By getting people to think more holistically about the factors that contribute to success, McKinnon wants to break down what he sees as the two most harmful fallouts of the self-made-person mythology that still persists in America. “On the one hand, you have this idea of the American Dream, and that’s important to have in a way because it gives people hope,” McKinnon says. “But then I started wondering: Is it actually limiting?” Take a school that’s clearly underperforming, McKinnon says. “Instead of fixing the school, people can point to the two kids that made it out and say: Why doesn’t everyone work as hard as they do?”
And then there’s the fact often, people who “make it” forget the path they took to arrive where they are now. This phenomenon is called fundamental attribution bias, and it’s perhaps best explained by a 2012 study done by Paul Piff, a researcher at UC Berkeley who set up a rigged game of Monopoly, in which one player–determined by a coin flip–started out with twice the money as the other, and got to drive a model Rolls Royce around the board, while the opponent was relegated to an old shoe. While the player who started out with the most money invariably won the game, they never, Piff found, attributed their victory to their initial advantage–instead, they pointed to their superior strategy or skill.
This type of reasoning infects the American understanding of success, and McKinnon wants to put an end to it. “There’s a growing body of research that suggests that when people reflect in a more nuanced way on their own journey or other people’s, they become more grateful for the things that have helped them, they become more supportive of those who are struggling, and they more actively engage in ways to help people,” McKinnon says. By being more upfront about the substantial difference external factors make–especially those like food stamps and housing assistance, which people often avoid discussion out of fear of stigma–we can, McKinnon says, begin to turn more attention to supporting those very systems that make mobility possible.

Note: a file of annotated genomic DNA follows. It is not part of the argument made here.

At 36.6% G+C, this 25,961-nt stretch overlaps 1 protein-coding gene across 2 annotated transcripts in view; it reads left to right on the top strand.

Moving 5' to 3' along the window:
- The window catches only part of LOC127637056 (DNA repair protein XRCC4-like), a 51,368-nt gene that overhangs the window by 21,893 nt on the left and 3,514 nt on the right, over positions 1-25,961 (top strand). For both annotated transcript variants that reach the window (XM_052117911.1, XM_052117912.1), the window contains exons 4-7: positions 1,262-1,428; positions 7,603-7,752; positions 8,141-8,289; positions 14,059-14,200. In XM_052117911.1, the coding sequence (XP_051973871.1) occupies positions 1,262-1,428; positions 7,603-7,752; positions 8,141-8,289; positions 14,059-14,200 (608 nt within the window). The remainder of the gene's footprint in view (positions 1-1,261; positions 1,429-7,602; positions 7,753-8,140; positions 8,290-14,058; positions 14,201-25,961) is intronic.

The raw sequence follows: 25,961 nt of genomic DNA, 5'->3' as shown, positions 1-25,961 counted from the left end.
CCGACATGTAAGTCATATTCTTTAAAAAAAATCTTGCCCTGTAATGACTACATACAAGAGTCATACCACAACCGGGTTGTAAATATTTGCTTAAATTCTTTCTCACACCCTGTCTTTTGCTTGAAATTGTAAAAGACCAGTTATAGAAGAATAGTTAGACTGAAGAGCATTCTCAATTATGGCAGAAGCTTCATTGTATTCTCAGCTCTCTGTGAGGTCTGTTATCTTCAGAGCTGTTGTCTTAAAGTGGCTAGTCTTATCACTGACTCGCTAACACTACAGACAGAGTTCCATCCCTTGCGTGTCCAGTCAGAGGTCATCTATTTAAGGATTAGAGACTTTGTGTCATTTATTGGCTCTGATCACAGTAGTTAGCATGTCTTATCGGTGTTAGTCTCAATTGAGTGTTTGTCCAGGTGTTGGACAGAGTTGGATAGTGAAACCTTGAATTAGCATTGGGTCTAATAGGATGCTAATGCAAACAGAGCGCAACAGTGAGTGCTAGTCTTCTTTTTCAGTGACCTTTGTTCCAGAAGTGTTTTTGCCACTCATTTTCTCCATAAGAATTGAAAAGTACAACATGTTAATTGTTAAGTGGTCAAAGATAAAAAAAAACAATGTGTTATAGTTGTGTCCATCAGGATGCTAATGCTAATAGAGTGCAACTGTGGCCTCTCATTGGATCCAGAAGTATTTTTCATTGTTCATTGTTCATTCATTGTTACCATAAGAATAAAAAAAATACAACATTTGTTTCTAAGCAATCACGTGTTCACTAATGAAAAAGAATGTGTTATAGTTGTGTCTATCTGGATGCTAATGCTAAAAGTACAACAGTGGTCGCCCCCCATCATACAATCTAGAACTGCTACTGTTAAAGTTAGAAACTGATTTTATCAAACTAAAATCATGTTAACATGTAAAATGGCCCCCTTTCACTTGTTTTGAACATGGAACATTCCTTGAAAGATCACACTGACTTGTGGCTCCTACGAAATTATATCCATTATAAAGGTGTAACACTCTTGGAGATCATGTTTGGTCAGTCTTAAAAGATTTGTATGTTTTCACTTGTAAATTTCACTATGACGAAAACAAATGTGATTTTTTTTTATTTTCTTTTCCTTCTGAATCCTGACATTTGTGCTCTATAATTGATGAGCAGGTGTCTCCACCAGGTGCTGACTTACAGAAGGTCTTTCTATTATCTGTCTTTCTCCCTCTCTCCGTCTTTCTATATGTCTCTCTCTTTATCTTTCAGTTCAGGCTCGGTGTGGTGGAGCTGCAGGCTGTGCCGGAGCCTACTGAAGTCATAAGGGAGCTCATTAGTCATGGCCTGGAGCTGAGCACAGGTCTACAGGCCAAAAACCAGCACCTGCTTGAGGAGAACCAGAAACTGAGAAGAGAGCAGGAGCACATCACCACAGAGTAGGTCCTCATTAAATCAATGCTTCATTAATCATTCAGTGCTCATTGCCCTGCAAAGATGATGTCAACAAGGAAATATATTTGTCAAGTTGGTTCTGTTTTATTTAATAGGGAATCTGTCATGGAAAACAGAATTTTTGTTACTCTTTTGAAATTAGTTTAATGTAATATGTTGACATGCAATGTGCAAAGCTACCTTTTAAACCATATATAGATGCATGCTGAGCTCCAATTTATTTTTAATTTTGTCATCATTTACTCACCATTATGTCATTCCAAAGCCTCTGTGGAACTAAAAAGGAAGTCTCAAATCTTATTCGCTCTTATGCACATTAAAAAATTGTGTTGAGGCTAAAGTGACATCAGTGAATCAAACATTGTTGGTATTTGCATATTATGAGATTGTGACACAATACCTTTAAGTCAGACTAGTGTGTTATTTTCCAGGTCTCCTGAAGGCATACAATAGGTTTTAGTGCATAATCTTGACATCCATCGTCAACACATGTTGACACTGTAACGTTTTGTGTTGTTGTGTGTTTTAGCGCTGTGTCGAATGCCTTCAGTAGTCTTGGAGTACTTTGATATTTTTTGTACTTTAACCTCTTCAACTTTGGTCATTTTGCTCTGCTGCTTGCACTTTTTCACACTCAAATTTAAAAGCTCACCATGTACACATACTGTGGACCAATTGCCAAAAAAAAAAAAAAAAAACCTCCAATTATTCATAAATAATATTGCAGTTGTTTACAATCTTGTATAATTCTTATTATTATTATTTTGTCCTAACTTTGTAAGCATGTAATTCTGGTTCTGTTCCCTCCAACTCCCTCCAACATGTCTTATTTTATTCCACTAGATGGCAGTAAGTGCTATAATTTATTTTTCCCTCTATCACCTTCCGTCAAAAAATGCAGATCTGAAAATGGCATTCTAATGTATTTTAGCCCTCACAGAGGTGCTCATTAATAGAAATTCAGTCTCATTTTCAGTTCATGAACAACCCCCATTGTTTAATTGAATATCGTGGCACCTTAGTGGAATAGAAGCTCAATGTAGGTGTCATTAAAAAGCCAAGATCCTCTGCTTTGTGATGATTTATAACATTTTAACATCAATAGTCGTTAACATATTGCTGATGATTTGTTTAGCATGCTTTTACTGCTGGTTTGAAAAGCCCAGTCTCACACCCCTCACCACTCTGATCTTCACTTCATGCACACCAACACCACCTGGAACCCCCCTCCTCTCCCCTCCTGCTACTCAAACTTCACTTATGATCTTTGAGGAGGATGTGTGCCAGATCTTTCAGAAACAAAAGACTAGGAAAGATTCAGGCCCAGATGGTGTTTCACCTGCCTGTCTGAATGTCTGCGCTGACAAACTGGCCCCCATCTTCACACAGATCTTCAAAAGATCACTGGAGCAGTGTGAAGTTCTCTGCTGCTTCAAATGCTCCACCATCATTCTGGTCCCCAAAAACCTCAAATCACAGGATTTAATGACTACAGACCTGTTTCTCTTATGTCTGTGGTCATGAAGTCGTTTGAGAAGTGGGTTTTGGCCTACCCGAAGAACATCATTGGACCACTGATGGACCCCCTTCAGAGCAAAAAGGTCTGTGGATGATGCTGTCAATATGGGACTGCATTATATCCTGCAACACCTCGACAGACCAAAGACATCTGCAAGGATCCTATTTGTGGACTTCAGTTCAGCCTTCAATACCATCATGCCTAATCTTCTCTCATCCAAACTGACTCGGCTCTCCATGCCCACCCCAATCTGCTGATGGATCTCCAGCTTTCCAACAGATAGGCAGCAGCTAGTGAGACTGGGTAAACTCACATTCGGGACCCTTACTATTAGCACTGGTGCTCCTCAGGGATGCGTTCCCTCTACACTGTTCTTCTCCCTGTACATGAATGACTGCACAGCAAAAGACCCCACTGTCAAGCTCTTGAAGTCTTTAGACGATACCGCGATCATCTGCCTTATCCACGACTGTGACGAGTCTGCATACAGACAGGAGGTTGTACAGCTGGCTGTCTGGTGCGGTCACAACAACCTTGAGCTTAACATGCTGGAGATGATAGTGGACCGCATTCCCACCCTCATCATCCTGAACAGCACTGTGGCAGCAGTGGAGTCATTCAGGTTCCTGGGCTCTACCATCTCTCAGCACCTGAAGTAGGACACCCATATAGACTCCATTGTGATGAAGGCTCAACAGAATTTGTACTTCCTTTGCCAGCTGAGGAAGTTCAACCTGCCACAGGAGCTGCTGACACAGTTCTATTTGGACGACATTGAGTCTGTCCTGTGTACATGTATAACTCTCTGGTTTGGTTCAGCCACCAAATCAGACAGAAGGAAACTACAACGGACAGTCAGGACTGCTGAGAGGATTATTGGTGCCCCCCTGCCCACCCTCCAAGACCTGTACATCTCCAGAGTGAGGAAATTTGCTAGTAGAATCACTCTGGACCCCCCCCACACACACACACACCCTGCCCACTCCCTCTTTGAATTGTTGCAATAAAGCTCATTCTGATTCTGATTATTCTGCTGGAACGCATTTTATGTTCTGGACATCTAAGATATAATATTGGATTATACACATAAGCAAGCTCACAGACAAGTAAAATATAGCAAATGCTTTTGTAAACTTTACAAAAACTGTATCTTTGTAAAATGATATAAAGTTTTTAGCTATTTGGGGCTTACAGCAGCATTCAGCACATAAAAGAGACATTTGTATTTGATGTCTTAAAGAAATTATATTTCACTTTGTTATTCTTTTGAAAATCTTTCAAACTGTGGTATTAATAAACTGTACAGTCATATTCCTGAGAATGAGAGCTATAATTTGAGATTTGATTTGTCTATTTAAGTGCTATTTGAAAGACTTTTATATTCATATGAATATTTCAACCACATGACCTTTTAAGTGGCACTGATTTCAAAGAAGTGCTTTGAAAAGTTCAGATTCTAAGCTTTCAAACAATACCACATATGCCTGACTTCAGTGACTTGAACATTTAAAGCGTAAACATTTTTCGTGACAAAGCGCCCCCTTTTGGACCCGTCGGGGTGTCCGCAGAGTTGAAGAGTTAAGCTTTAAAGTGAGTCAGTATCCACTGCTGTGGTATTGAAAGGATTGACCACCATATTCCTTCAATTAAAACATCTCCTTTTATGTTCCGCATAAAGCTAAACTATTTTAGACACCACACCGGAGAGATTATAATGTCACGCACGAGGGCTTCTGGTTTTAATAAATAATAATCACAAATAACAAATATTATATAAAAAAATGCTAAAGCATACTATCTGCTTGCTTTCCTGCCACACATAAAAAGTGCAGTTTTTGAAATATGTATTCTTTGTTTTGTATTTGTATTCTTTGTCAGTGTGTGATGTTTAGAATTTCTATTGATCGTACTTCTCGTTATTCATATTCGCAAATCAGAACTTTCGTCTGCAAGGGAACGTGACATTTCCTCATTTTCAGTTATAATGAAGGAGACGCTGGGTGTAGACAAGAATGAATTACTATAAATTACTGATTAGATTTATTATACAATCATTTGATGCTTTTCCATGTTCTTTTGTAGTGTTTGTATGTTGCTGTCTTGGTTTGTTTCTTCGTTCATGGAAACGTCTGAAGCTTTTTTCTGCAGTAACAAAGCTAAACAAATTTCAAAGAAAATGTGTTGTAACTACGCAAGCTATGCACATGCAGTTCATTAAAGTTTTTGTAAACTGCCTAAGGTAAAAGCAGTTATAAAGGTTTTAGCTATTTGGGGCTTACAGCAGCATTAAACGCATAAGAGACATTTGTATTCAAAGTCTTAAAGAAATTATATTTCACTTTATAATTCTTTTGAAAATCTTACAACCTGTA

Part of the Your American Dream Score’s efficacy, McKinnon says, will lie in its reach–Moving Up partnered with WNET, the flagship station of PBS which will host Your American Dream Score through its Chasing the Dream initiative, and is engaging celebrities and business leaders to ensure the web platform is publicized in all communities in America, where the tool can offer perspective on people’s circumstances. But the calculator also tells users what they can do with that perspective: At the end of the quiz, users are directed to a number of resources for support and further information, as well as volunteer opportunities and prompts to thank people in their lives. The Moving Up team will also be releasing a discussion guide for schools and other organizations to discuss the factors in a structured way.
Through getting that conversation going, McKinnon hopes to “begin to figure out how we can make more investments in these tailwinds–these things that we know do help people move forward,” he says. “But it has to start with figuring out how we can tell the story better.”